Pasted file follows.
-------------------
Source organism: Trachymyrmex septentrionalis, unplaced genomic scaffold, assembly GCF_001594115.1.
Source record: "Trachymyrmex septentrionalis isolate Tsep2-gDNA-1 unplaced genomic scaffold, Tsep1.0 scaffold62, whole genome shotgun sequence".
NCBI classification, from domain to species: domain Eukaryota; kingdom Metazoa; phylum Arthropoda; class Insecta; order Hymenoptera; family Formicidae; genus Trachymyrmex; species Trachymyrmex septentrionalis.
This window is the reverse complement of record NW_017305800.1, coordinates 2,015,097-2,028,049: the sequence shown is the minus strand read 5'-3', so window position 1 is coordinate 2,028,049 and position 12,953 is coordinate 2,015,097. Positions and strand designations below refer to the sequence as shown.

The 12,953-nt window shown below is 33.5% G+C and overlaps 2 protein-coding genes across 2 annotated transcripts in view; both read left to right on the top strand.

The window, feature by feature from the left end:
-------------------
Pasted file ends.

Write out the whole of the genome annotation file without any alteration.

Source organism: Trachymyrmex septentrionalis, unplaced genomic scaffold, assembly GCF_001594115.1.
Source record: "Trachymyrmex septentrionalis isolate Tsep2-gDNA-1 unplaced genomic scaffold, Tsep1.0 scaffold62, whole genome shotgun sequence".
NCBI classification, from domain to species: domain Eukaryota; kingdom Metazoa; phylum Arthropoda; class Insecta; order Hymenoptera; family Formicidae; genus Trachymyrmex; species Trachymyrmex septentrionalis.
This window is the reverse complement of record NW_017305800.1, coordinates 2,015,097-2,028,049: the sequence shown is the minus strand read 5'-3', so window position 1 is coordinate 2,028,049 and position 12,953 is coordinate 2,015,097. Positions and strand designations below refer to the sequence as shown.

The 12,953-nt window shown below is 33.5% G+C and overlaps 2 protein-coding genes across 2 annotated transcripts in view; both read left to right on the top strand.

The window, feature by feature from the left end: